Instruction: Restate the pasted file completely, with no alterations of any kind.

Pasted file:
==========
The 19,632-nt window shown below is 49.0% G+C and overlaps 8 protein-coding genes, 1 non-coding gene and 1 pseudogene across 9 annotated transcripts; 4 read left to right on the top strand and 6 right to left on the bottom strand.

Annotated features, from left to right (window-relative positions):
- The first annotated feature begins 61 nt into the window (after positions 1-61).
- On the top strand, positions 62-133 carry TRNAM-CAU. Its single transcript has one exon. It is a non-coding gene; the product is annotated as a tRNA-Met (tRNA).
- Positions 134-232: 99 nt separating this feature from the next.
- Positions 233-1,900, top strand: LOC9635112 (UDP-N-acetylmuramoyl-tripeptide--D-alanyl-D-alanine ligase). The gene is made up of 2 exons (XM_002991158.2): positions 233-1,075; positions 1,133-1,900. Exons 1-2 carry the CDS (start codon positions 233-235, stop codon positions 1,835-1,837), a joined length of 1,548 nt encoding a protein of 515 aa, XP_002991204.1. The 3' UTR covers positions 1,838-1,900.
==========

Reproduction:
The 19,632-nt window shown below is 49.0% G+C and overlaps 8 protein-coding genes, 1 non-coding gene and 1 pseudogene across 9 annotated transcripts; 4 read left to right on the top strand and 6 right to left on the bottom strand.

Annotated features, from left to right (window-relative positions):
- The first annotated feature begins 61 nt into the window (after positions 1-61).
- On the top strand, positions 62-133 carry TRNAM-CAU. Its single transcript has one exon. It is a non-coding gene; the product is annotated as a tRNA-Met (tRNA).
- Positions 134-232: 99 nt separating this feature from the next.
- Positions 233-1,900, top strand: LOC9635112 (UDP-N-acetylmuramoyl-tripeptide--D-alanyl-D-alanine ligase). The gene is made up of 2 exons (XM_002991158.2): positions 233-1,075; positions 1,133-1,900. Exons 1-2 carry the CDS (start codon positions 233-235, stop codon positions 1,835-1,837), a joined length of 1,548 nt encoding a protein of 515 aa, XP_002991204.1. The 3' UTR covers positions 1,838-1,900.